Is Salesforce or Snowflake the Better Bet?
Both reported earnings this week. They moved in opposite directions.
Welcome, everyone, to the latest debate. Big moves in enterprise software, with Salesforce spiking on a beat and promises of margin improvement, and Snowflake sinking on light guidance. So which is the better long-term bet? Jon Fortt is here to weigh in.
“Snowflake is the better bet.
It's at about a $50 billion market cap, and is growing like crazy. I know the stock was down after hours on the guide, but I think some people are misinterpreting that. Snowflake operates on a consumption model, not a subscription model. And with the global economy slowing down, customers are buying access by the fork-full rather than by the plate-full. That doesn't mean they're going to consume less, it just means they're conserving cash. Snowflake did say some newer customers are ramping up their usage more slowly than new customers did in the past. But that's because some customers were spending like drunken sailors. You'd expect that to stop. Beyond all that, the reason Snowflake is a better bet is its strategy to become a place where developers can build fast, efficient apps that sift through massive amounts of data. If that sounds like the perfect fit for the AI era? It is. CEO Frank Slootman called Snowpark the biggest expansion of Snowflake's scope as a company since 2015. It's nice that Salesforce discovered efficiency after activists ganged up on them. The stock got a nice short-term pop. But Snowflake has been driving efficient growth all along.”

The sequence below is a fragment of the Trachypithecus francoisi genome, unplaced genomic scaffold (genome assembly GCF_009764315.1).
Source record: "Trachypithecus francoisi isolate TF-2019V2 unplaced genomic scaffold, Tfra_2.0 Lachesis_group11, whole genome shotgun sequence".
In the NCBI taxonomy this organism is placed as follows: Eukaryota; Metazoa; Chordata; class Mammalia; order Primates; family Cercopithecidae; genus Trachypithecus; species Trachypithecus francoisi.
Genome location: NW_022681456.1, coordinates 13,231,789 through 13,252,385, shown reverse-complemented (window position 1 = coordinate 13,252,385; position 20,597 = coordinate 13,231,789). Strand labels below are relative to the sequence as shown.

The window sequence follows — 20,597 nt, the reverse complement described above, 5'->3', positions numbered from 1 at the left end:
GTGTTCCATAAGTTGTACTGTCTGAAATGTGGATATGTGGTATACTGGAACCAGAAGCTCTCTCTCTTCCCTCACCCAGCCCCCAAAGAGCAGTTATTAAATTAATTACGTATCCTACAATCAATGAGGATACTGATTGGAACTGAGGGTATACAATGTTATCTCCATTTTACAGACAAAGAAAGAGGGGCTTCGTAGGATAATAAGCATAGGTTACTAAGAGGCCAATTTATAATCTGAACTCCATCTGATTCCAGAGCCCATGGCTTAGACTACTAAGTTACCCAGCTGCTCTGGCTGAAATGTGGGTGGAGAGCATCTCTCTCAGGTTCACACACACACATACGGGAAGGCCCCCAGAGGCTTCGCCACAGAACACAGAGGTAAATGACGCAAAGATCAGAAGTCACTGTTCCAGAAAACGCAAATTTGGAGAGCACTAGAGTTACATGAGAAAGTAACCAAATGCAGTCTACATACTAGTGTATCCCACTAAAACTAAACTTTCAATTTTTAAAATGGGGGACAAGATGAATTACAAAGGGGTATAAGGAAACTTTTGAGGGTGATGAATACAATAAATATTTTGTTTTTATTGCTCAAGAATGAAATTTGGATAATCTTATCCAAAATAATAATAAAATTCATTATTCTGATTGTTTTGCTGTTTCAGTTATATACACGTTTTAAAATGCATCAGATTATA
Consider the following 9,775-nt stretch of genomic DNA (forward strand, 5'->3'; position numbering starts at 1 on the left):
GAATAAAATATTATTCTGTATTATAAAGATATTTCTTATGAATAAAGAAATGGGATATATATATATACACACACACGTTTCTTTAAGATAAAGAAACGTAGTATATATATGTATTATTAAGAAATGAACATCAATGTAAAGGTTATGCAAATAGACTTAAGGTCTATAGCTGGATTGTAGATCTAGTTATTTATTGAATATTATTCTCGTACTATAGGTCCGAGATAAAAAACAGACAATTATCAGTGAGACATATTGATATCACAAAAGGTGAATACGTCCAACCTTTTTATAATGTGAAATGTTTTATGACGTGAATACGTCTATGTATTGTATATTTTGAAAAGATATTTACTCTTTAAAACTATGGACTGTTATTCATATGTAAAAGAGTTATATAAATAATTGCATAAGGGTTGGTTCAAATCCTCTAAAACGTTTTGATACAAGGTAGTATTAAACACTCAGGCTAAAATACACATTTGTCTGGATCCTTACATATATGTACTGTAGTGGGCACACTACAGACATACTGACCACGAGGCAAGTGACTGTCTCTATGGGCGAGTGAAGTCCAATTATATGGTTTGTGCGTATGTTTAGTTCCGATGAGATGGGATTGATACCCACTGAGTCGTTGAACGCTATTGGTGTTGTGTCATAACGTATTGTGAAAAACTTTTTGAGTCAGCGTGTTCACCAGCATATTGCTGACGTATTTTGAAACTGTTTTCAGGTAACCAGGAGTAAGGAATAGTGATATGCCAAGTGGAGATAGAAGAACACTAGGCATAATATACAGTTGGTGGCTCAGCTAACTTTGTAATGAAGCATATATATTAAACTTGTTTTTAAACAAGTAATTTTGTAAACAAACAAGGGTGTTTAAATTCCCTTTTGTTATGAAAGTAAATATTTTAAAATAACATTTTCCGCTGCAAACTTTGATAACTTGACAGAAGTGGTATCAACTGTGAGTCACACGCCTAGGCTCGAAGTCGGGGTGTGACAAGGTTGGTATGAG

Marc Benioff is a pretty competitive guy. You don't think he can sustain this turnaround?
“On the other hand, don't bet against Benioff.
Salesforce had an impressive quarter, 17% constant currency growth a guide to 27% operating margins. And I think it's because these activists put a target on him. Over the past few years, Salesforce has had a co-CEO structure that worked fine in expansion mode, where you're scrambling to hire all the talent and engage all the customers. Things shifted fast. Now that Bret Taylor's gone, and Stu Butterfield's gone, and the economic mandate is to drive efficiency, Salesforce needs decisive leadership to identify the highest priorities and cut the other stuff. This attack by activists has given Benioff exactly the cover he needs to make those painful cuts and unpopular choices that would have drawn protests a few months ago. The test now will be to drive efficient, organic growth, since investors don't have the stomach for big M&A. That's going to mean rewriting some software to be more flexible for the AI era in enterprise software. But don't underestimate the effectiveness of a founder who understands the assignment and has a sense of urgency. Benioff has the scale, the loyalty and the leadership to bring Salesforce a win.”
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What do you think? Which side do you find more convincing, and why? Watch how it played out on Squawk Box below: